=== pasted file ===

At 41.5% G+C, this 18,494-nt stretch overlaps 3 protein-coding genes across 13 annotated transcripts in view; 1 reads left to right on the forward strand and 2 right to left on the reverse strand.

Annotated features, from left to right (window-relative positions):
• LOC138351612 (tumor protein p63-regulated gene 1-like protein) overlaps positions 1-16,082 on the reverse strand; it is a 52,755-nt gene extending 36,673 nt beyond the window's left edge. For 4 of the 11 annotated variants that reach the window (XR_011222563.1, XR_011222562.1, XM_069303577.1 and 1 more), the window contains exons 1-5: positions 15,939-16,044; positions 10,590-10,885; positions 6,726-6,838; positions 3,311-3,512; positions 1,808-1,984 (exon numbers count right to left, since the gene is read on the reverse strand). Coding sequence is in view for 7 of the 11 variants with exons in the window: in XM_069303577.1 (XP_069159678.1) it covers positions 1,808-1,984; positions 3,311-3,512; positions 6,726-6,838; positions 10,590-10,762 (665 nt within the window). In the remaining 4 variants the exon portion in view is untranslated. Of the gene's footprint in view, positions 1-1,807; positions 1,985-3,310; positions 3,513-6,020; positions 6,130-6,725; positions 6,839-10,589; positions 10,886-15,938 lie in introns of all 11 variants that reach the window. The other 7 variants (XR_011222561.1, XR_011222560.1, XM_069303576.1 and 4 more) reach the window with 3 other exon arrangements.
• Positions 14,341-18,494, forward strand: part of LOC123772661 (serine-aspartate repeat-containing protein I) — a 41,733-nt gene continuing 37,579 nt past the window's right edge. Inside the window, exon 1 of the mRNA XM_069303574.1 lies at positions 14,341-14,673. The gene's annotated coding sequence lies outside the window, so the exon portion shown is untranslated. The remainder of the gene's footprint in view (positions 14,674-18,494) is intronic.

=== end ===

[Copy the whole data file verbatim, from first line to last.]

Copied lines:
At 41.5% G+C, this 18,494-nt stretch overlaps 3 protein-coding genes across 13 annotated transcripts in view; 1 reads left to right on the forward strand and 2 right to left on the reverse strand.

Annotated features, from left to right (window-relative positions):
• LOC138351612 (tumor protein p63-regulated gene 1-like protein) overlaps positions 1-16,082 on the reverse strand; it is a 52,755-nt gene extending 36,673 nt beyond the window's left edge. For 4 of the 11 annotated variants that reach the window (XR_011222563.1, XR_011222562.1, XM_069303577.1 and 1 more), the window contains exons 1-5: positions 15,939-16,044; positions 10,590-10,885; positions 6,726-6,838; positions 3,311-3,512; positions 1,808-1,984 (exon numbers count right to left, since the gene is read on the reverse strand). Coding sequence is in view for 7 of the 11 variants with exons in the window: in XM_069303577.1 (XP_069159678.1) it covers positions 1,808-1,984; positions 3,311-3,512; positions 6,726-6,838; positions 10,590-10,762 (665 nt within the window). In the remaining 4 variants the exon portion in view is untranslated. Of the gene's footprint in view, positions 1-1,807; positions 1,985-3,310; positions 3,513-6,020; positions 6,130-6,725; positions 6,839-10,589; positions 10,886-15,938 lie in introns of all 11 variants that reach the window. The other 7 variants (XR_011222561.1, XR_011222560.1, XM_069303576.1 and 4 more) reach the window with 3 other exon arrangements.
• Positions 14,341-18,494, forward strand: part of LOC123772661 (serine-aspartate repeat-containing protein I) — a 41,733-nt gene continuing 37,579 nt past the window's right edge. Inside the window, exon 1 of the mRNA XM_069303574.1 lies at positions 14,341-14,673. The gene's annotated coding sequence lies outside the window, so the exon portion shown is untranslated. The remainder of the gene's footprint in view (positions 14,674-18,494) is intronic.